March 18, 2015 – “The U.S. Department of Justice has filed a Statement of Interest in a suit against the state and the Cordele Judicial Circuit, which claims some children in the circuit’s four south Georgia counties aren’t receiving adequate representations in juvenile court.  The 20-page statement doesn’t weigh in on the merits of the suit’s claims. Rather, it outlines the kind of defense juveniles are entitled to under the law. The letter concludes that if the allegations of inadequate representation are true, then the court should hold that ‘juveniles’ constitutional rights are being violated.'”  (WABE)

Spotlight on Outstanding Public Servants: Boston University School of Law.  Fifty-two BU Law students are spending their spring breaks providing assistance to low-income clients involving legal issues ranging from asylum to housing. Groups of one to six students are traveling to 12 different cities across the US, while a dozen students are staying local to serve in the Boston community, as part of BU Law’s Pro Bono Spring Break Service Trips.  Under the supervision of BU Law faculty, staff, or alumni, the students will work at 20 different nonprofit organizations to advocate for the legal rights of economically disadvantaged individuals. They will gain valuable experience working with real clients, learning about their host organizations, and conducting legal research. And by the end of the week, they will have had the chance to make a tangible impact on the communities they are serving.  What a great opportunity to give back!  (BU School of Law)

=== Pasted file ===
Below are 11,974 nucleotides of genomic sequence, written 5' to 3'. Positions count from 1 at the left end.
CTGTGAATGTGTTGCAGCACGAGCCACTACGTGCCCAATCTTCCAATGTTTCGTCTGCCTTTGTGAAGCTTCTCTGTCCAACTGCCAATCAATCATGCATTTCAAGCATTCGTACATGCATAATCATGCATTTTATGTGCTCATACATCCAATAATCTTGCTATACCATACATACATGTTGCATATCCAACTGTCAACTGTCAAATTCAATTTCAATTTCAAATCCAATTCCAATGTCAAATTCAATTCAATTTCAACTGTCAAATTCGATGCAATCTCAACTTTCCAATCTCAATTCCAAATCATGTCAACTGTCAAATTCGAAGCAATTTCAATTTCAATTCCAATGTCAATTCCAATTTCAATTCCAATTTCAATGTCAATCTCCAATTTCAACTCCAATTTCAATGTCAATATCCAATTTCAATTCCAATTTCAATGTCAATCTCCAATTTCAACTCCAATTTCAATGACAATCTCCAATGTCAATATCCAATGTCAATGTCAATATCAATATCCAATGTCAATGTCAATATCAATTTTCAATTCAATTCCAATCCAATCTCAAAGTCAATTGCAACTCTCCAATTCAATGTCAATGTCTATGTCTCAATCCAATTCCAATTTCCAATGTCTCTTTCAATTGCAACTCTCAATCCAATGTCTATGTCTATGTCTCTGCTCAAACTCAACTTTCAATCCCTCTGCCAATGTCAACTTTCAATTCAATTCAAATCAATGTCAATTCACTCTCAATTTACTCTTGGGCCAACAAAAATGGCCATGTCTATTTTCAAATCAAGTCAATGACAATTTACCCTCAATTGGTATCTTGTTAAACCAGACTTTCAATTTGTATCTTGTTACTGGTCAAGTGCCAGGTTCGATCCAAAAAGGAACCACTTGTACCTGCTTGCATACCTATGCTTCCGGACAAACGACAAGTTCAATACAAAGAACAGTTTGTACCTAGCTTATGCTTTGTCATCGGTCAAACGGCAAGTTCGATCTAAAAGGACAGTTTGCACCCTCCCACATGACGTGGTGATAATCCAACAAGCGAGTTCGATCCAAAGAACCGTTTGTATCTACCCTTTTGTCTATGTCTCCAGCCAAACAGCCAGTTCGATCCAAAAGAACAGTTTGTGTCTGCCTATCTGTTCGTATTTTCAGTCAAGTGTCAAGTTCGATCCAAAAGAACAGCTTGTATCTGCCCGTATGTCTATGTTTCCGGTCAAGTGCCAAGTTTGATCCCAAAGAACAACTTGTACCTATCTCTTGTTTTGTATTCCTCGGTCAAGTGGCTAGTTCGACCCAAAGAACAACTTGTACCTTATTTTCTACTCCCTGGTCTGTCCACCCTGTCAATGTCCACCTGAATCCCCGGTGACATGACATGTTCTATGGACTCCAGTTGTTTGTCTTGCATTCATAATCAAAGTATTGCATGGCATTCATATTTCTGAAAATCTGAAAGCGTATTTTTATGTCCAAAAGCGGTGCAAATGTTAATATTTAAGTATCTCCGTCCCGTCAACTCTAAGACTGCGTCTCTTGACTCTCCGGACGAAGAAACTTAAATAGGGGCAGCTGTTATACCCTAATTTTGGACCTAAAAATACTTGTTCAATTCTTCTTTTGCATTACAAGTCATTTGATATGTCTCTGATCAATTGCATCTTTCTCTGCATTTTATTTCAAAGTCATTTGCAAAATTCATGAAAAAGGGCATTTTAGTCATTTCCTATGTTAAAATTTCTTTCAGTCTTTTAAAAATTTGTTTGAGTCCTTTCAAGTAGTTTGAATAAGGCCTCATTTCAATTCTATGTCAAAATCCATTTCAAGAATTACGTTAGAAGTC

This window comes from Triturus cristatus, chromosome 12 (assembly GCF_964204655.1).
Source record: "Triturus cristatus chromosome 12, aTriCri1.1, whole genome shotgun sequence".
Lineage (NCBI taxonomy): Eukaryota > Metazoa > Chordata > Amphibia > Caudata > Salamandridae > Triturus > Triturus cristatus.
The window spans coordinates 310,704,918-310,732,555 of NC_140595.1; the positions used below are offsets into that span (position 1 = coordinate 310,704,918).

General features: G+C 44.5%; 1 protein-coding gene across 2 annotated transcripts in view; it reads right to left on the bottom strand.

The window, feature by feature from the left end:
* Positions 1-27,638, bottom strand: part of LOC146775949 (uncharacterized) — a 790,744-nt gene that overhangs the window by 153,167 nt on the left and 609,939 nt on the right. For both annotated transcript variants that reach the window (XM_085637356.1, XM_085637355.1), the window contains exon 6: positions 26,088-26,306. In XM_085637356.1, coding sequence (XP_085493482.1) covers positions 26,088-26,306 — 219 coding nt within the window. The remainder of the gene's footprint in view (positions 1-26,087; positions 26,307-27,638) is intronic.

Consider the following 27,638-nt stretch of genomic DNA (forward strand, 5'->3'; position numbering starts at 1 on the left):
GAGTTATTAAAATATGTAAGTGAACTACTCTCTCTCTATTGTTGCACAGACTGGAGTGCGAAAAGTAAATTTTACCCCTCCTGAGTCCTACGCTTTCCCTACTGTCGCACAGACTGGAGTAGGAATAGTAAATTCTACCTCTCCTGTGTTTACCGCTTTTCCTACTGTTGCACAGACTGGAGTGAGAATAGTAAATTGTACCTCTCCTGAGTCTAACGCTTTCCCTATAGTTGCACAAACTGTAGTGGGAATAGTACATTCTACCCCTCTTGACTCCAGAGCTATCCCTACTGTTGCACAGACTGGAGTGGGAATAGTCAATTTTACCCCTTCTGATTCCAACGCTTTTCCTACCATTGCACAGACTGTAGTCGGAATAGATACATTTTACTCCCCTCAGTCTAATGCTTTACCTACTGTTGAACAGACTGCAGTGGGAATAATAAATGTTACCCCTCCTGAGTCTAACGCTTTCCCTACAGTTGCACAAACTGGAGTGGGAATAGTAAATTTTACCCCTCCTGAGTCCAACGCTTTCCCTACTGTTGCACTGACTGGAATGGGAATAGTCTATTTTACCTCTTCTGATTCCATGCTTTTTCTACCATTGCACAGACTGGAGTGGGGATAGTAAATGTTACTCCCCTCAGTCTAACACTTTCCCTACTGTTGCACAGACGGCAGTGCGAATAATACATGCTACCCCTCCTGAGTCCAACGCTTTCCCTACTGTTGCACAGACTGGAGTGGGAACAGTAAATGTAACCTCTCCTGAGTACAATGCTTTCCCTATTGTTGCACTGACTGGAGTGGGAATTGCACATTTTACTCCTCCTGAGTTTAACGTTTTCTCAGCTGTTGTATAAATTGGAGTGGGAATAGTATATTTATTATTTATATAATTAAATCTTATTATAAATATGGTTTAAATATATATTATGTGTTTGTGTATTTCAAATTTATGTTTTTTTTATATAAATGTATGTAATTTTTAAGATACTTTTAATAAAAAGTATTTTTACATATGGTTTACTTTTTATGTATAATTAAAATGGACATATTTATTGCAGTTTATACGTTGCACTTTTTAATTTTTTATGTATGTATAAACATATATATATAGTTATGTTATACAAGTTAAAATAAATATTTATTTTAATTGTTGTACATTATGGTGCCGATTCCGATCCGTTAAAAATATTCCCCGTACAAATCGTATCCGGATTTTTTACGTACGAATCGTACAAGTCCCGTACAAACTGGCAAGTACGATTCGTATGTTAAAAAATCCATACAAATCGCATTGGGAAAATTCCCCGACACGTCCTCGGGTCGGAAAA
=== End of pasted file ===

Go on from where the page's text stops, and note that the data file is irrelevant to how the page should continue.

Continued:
Super Music Bonus!   


Meet the Jolly Good Fellows – The Washington Council of Lawyers is sponsoring a panel of current and former postgraduate fellows.

Public interest jobs are competitive, especially right out of law school. A great way to get started is with a fellowship — a position that allows recent law school graduates to practice with nonprofit organizations, the government, educational institutions, and sometimes even law firms.

If you’d like to learn more about public interest fellowships — from fellows themselves — then we invite you to attend Meet the Jolly Good Fellows. At this event, you’ll get to talk to current and former fellows about applying for postgraduate public interest fellowships, the benefits and challenges of being a fellow, and the ways in which a fellowship can jump start your public-interest career. 

Meet the Jolly Good Fellows takes place on Tuesday, March 24, from 6:30 – 8:00 pm at Kirkland & Ellis (655 15th Street, NW). To learn more and register, click here: